After the Holocaust – Why Didn’t Jews Just Return to Europe? . . . and Yad V’Shem
A question in the back of my mind
At Yad V’Shem, Israel’s primary holocaust museum in Jerusalem, I picked up a copy of “The Jews are Coming Back“, a book about the return of Jews to their countries of origin after World War II. How do you answer a person that says, “Jews should have gone back where they came from!” As an American, it’s actually hard to answer. After World War II, Jews generally found a safe place in the United States with quotas lifted (or rather, unused spots from prior years filled when the state department changed their policy). Without knowing one way or the other, it would seem that Jews could just return to their places of origin in Poland, Ukraine, Russia, and elsewhere . . . turns out this answer greatly varied by country.
The book is organized by country, from most friendly to Jews to least friendly after the war. The holocaust didn’t just “end” in Europe. The flip of the switch that happened in the United States where refugees (and especially Jews) where suddenly welcomed never happened in Europe, save for perhaps France and Belgium to an extent. Unsurprisingly, France also has the largest Jewish population in Europe today though the Jews are largely leaving for Israel these days due to virulent anti-semitism in France. However, even there, shortly after holocaust, groups organized to prevent Jews from reclaiming the property they had stolen from their former neighbors.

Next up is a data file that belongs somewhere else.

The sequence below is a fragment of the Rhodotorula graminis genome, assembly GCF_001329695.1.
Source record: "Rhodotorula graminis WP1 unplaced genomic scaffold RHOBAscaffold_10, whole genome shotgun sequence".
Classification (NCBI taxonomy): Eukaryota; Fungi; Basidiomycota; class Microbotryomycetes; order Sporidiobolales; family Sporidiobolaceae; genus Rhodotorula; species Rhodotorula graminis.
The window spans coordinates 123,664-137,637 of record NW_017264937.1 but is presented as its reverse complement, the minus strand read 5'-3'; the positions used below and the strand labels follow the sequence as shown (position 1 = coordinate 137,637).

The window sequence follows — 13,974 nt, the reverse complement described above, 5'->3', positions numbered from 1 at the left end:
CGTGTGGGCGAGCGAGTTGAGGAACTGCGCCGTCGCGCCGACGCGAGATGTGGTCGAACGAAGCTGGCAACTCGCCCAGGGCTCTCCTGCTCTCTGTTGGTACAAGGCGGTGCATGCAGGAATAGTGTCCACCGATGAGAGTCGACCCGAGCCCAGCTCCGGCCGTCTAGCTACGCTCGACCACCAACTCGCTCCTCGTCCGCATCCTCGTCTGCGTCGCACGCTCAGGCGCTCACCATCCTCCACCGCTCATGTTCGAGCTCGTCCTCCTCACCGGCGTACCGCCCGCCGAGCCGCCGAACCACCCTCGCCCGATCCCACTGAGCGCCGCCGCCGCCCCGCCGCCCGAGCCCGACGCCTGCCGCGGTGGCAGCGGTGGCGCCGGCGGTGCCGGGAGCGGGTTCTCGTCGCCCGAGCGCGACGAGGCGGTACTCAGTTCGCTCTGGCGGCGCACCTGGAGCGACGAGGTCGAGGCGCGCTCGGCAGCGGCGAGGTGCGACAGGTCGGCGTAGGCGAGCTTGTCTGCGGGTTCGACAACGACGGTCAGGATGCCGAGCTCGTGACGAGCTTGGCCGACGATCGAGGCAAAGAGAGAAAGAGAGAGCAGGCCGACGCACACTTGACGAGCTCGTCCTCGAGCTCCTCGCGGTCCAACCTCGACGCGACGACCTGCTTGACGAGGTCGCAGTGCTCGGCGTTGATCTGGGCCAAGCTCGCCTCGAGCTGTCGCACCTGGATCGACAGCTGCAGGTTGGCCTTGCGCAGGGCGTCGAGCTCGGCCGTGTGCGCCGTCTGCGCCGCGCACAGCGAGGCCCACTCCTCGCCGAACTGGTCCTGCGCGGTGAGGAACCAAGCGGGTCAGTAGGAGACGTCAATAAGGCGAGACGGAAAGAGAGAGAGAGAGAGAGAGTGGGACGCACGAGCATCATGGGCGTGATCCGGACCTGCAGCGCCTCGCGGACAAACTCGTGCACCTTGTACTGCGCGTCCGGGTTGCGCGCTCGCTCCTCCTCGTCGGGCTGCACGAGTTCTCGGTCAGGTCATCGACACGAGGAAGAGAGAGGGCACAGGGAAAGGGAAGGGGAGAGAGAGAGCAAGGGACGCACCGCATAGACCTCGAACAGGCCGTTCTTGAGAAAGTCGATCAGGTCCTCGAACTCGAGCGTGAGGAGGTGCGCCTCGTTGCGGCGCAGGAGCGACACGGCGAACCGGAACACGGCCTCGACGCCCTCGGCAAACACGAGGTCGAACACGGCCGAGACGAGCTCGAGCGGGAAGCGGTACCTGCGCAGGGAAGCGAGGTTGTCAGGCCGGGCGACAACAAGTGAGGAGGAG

Country by Country – Jews Returning in Europe after WWII
While Jews in France and sometimes Belgium were sometimes able to get their property back through court proceedings, in the rest of Europe the situation was nearly hopeless. Jews were told they needed to lay low so as not to cause anti-semitism in country after country, and after all, the refrain went, everyone suffered in the war! France, at least, learned of the concentration camps and mass killings as did the United Kingdom, Belgium, and somewhat the Netherlands and the more the country people knew, the more sympathetic, at least, the government was, though the people tended to feel in country after country, “we all suffered! … and this property is mine now, so who are you to come back and ‘reclaim’ it on the basis that you suffered too/more?”
Should your country be communist after World War II then the refrain was that there should be no separate nations. We were “all the same” and just because a returning Jew had his property and rights removed from him and had nothing but barely the rags on his back, that was just the way it was. The Jewish Agency might try and send you aid, but the communist government almost always rejected same unless it went to everyone equally … which usually meant it went to aid those in power and that was that. An exception was found here and there: in Tarnipol, Poland a mayor allowed for a statue commemorating the holocaust, but he found himself overruled and without further promotions in the party for life.